DULUTH, Minn. --
The 148th Fighter Wing “Bulldogs'' are no strangers to extreme cold. Last week they were able to test their capabilities in Canada and Greenland, proving the ability to operate in a multinational environment with an advanced mission set, to include sub-zero weather conditions.
On the morning of March 20, 2021, four F-16’s and 45 airmen departed Duluth, Minn., to participate in a six-day North American Aerospace Defense Command (NORAD) arctic air defense exercise that spanned from the Beaufort Sea to Thule, Greenland, and extended south down the Eastern Atlantic to the U.S. coast of Maine. The exercise provided an opportunity to hone homeland defense skills as Canadian, U.S. and NATO forces operated together in the Arctic.
The Bulldogs arrived at their first destination in Yellowknife, Canada, and less than 36 hours later a small team forward-deployed to Thule Air Base, Greenland. In both locations, Airmen collaborated and trained with the Royal Canadian Air Force, the 140th Fighter Wing out of Denver, Colo., and the 133rd Airlift Wing out of St. Paul, Minn. where they focused on increasing small team tactical proficiency in the arctic. Pilots flew tactical missions over the Nunavut province and through the coastal fjords of Greenland, security forces personnel defended military operating zones, aircraft maintenance personnel worked to maintain mission-capable aircraft, and together all were able to advance military capabilities.
“NORAD’s most recent Arctic live-fly exercise utilizing Canadian, U.S. and NATO forces enabled our Airmen to hone their Agile Combat Employment (ACE) skill sets to defend North America across the high north,” said U.S. Air Force Lt. Gen. Kirk Pierce, commander, Continental U.S. NORAD Region. “We are grateful to the highly professional and experienced Bulldog team of Airmen. They deployed and executed operations demonstrating NORAD’s extensive capability to provide aerospace warning and defense.”
This was the 148th Fighter Wing’s first-time deploying F-16 Fighting Falcons to exercise Agile Combat Employment and Dynamic Force Employment concepts.
“This is just the beginning and we will take the lessons we learned from this experience and continue to develop our ACE capabilities in the future,” explained 179th Fighter Squadron Commander Lt. Col. Paul Thornton. “In order to maximize the effectiveness of ACE, we need our Airmen to embrace becoming multi-functional Airmen. The way we did our jobs 10 years ago, five years ago or even last year is not the way we will do our jobs in the future. There will be more emphasis put on developing agile Airmen who are capable of operating outside of their specialty. We all need to embrace the culture of, ‘what can I do to help this mission succeed’.”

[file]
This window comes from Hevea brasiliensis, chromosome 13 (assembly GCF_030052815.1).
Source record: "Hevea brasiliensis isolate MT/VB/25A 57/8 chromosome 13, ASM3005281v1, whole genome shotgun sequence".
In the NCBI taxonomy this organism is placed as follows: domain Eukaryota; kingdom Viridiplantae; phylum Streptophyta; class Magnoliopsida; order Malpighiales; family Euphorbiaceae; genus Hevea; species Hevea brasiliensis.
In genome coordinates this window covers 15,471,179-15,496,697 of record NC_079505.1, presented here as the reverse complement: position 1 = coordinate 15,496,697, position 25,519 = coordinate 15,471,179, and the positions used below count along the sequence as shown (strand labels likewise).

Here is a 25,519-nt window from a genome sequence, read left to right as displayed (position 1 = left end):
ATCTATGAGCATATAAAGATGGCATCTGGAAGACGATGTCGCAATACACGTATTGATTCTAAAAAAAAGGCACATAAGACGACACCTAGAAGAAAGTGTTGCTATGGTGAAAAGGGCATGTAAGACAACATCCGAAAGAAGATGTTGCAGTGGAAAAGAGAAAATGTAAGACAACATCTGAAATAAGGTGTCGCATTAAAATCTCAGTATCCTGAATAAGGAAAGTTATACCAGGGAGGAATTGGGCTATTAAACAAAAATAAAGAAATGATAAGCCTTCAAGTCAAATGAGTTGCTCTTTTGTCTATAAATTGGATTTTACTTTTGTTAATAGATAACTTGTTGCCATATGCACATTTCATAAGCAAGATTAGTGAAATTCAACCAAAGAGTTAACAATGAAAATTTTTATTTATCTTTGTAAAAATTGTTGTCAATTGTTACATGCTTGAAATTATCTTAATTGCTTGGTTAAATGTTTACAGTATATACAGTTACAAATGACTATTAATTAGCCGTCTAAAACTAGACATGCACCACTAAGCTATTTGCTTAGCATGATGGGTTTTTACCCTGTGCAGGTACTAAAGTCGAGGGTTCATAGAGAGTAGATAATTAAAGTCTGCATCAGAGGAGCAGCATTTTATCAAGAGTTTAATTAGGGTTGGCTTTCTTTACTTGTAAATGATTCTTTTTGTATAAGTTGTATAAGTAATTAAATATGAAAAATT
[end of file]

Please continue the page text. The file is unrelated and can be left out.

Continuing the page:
The Arctic’s austerity requires specialized training and acclimation by both personnel and material as temperatures reached -57 degrees Fahrenheit with wind-chill during the first week of Spring. Being able to survive and operate in extreme cold weather is imperative for contingency response or combat power generation. People and machines do not operate well in extreme cold and winter months are continuously dark and much colder.
While deployed, some Airmen served in their traditional specialty roles as well as transitioned to secondary roles. Tech. Sergeant Jesse Bergman explained that “part of the day a person could be performing security tasks and later in the day they could be performing their primary role of working on aircraft. It’s a new concept, and the more we do it, the better we will get at it.”
The Air Force Chief of Staff Gen. Charles Q. Brown Jr. emphasized in the concept document Accelerate Change or Lose that, “Having multi-capable Airmen who are able to perform a diverse range of duties and responsibilities enhances mission effectiveness and allows for this style of small team movement and mission execution to be possible.” He expressed, “this skill-set is critical as the Air Force continues to prioritize improving capabilities and being agile while adapting to the future.”
Col. Chris M. Blomquist, 148th Fighter Wing commander, said, “As the northernmost fighter wing in the Air National Guard, I expect us to operate more in the arctic in the future in order to counter an ever-increasing arctic presence by our near-peer competitors. Our national security depends on our ability to operate in arctic regions and the Bulldogs are up to the challenge.”